Press Release

International Medical Corps Responding to Mass Casualty Incident in South Sudan; Patients Evacuated by Boat to Nearest Hospital

International Medical Corps is responding to a recent outbreak of inter-communal violence in South Sudan. Following a cattle raid in the village of Romyereh in Upper Nile State on March 9, and ongoing hostilities throughout the weekend, International Medical Corps has been treating mass casualties at Akobo County Hospital in Jonglei State, a 5-hour boat ride from the site, and the nearest accessible medical facility.

Our staff reported that some 700 internally displaced people (IDPs) fleeing the hostilities arrived in Dulule, a town on the border with Ethiopia, on Tuesday, heading south toward Akobo town. International Medical Corps conducted a rapid assessment of the arriving IDPs including nutrition screenings. The team found high malnutrition rates as well as a lack of access to safe drinking water.  International Medical Corps has enrolled 19 children in our nutrition program and will provide ongoing care.

We deployed a flight with additional medical and non-medical staff on Wednesday morning. Three Ministry of Health doctors, including a surgeon, are arrived in Akobo on Tuesday to provide surgical and general medical support to the hospital. In addition, The World Health Organization provided additional supplies via a United Nations Mission in the Republic of South Sudan (UNMISS) flight on Tuesday morning.

To date, 67 casualties have arrived at the hospital. The caseload includes 61 patients with gunshot wounds – including 5 children-as well as many fractures and other minor wounds. One person died in transit to the hospital. International Medical Corps has one surgeon and one nurse on-site who are managing the incident, along with over 150 hospital support staff. Four cases have been transferred by air to Malakal Teaching Hospital for advanced care.

Four boats were dispatched from Akobo on March 10 for Wandi, Upper Nile State – an area close to Romyereh where fighting took place, but is inaccessible by road. The boats returned early on March 11 bringing eight patients to Akobo Hospital who were displaying extreme fatigue and/or dehydration. The team that traveled to Wandi confirmed seeing bodies of people killed in the fighting. A comprehensive assessment has not yet been completed in Romyereh to confirm the number of casualties.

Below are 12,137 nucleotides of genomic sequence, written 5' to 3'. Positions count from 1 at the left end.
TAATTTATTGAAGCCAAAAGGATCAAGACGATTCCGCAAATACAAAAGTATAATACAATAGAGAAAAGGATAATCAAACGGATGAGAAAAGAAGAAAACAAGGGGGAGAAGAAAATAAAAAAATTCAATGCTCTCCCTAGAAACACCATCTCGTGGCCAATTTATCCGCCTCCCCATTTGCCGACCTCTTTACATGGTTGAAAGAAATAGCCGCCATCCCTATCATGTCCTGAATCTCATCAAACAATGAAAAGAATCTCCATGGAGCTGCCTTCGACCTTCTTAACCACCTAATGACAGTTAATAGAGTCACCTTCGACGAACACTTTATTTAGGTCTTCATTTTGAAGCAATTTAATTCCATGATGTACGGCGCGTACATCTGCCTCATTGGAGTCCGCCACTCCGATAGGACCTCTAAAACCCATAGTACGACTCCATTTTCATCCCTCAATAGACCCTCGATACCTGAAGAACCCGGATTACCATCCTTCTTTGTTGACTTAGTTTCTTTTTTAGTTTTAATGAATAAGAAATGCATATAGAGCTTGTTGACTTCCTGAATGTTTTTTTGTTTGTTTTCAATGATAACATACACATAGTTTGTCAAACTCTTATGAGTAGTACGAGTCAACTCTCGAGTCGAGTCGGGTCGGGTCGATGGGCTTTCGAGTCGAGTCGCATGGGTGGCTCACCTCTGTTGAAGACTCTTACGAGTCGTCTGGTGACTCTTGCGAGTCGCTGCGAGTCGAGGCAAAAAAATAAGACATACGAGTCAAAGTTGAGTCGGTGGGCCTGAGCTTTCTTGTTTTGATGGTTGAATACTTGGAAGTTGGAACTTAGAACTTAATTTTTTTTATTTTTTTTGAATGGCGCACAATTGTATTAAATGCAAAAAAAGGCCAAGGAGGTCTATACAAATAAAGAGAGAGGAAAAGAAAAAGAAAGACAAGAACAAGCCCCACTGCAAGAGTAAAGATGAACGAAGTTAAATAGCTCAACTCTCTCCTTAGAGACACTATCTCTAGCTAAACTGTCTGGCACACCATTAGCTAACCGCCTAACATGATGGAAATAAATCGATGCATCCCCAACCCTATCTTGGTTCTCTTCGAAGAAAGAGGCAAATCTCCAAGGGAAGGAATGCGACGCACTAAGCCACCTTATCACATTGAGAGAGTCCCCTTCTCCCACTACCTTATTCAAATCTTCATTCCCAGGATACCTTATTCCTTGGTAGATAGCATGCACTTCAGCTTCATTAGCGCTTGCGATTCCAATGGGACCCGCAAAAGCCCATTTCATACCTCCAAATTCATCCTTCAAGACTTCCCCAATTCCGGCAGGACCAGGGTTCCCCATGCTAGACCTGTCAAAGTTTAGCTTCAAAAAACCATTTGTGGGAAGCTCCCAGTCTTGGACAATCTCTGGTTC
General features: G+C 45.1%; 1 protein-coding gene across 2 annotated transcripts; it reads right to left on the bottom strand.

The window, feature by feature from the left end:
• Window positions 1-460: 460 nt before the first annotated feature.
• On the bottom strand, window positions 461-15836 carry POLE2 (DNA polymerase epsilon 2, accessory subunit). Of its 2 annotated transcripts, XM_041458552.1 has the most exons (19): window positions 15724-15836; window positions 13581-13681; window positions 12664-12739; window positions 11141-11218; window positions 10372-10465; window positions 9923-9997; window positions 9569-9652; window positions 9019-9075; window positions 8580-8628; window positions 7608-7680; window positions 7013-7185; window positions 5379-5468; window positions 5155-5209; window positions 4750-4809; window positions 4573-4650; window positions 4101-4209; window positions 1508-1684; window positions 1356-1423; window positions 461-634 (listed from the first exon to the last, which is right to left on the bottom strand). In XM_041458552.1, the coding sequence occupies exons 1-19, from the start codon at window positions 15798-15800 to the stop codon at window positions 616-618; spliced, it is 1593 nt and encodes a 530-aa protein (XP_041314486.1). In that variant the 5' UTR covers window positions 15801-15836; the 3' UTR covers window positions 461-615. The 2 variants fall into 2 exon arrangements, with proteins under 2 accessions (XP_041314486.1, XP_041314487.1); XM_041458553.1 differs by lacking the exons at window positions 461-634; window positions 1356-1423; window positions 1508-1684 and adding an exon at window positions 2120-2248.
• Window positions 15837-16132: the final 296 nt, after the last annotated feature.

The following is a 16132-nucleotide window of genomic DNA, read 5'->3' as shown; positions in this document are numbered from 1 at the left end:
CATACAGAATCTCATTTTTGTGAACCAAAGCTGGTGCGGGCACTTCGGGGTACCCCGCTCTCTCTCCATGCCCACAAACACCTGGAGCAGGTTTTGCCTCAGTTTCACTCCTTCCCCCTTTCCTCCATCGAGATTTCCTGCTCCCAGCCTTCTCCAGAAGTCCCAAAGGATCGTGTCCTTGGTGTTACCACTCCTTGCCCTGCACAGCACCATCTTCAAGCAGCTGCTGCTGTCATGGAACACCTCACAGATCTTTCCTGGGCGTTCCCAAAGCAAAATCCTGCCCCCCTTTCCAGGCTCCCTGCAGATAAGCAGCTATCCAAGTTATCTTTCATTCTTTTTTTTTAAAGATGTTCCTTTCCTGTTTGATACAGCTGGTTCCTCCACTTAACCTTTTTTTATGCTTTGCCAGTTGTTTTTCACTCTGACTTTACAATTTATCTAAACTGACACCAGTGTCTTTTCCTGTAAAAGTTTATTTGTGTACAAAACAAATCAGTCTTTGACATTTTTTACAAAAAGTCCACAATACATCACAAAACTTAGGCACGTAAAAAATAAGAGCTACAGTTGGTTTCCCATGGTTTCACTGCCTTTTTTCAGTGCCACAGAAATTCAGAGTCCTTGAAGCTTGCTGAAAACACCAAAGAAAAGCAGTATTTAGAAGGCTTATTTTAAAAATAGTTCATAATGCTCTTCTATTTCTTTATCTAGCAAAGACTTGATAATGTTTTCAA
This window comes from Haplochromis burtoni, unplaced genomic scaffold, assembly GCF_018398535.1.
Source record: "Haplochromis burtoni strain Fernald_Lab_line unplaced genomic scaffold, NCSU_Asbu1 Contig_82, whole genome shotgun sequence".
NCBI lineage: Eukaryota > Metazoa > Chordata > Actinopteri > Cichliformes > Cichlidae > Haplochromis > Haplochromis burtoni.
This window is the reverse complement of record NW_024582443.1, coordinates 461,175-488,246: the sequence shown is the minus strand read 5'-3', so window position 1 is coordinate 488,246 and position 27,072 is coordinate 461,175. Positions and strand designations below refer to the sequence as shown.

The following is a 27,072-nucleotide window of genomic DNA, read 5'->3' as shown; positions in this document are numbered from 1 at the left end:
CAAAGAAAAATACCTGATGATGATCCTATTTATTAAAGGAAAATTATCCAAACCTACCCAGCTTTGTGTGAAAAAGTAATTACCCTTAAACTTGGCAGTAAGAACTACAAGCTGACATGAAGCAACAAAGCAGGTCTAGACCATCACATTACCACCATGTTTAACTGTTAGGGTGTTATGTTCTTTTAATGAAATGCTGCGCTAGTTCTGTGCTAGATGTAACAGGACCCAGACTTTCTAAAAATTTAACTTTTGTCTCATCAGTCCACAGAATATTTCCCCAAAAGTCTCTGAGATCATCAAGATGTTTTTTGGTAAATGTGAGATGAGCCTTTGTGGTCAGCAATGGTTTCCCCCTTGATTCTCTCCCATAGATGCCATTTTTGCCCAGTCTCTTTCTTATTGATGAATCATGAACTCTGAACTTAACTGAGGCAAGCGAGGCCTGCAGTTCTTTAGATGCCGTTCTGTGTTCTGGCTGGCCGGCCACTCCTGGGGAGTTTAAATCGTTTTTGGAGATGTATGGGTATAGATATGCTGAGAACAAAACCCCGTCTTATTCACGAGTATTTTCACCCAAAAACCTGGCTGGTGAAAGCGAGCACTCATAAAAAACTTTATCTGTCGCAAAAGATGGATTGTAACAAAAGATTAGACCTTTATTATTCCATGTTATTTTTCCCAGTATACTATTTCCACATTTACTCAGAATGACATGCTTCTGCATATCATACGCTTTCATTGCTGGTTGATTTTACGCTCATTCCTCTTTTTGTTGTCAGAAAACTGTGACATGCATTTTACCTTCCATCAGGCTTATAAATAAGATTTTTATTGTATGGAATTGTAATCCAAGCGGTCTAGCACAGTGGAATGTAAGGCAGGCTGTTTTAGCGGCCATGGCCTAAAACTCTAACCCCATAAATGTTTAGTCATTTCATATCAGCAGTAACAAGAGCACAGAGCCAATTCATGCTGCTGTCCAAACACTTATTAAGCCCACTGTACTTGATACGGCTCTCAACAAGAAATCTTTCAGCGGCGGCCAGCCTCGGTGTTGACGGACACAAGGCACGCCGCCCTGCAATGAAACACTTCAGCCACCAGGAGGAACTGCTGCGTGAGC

Complicating an already difficult working environment, security disturbances in Akobo town on March 10 forced International Medical Corps to briefly evacuate re-locatable staff to the nearest UNMISS base. The International Medical Corps team remained in the UNMISS compound for approximately four hours, while two clinical staff returned to the hospital under UN escort to monitor patients and prepare for the incoming caseload. All International Medical Corps staff returned to the hospital that night and additional patients arrived by boat soon after. International Medical Corps is assisting the Akobo County Health Department, the Akobo County Commissioner, the UN Office for the Coordination of Humanitarian Affairs, and other local NGO partners coordinating emergency medical assistance to victims of this inter-communal violence. Akobo County Hospital has a 76-bed capacity, a fully functioning operating room, male and female inpatient wards, x-ray and ultrasound capacity, a pharmacy and a working laboratory. Inter-communal fighting in Jonglei State has been ongoing since early 2011, with only a small pause after the referendum in July 2011.

To date, approximately 120,000 people have been displaced during fighting, and disruption of access to basic services (health, nutrition, shelter, water, sanitation, and education) in affected counties has made populations even more vulnerable in this remote and difficult-to-access area. International Medical Corps is supporting 21 health facilities in Jonglei state, providing primary and secondary health care, nutrition, and WASH services with funding from the USAID Office of Foreign Disaster Assistance, the US State Department Bureau for Population, Refugees, and Migration, the World Food Program, the Basic Services Fund, the UN High Commission for Refugees and the Jersey Overseas Aid Commission. International Medical Corps has been present in South Sudan since 1994, and currently works in Jonglei, Upper Nile, Central Equatoria and Western Equatoria State.

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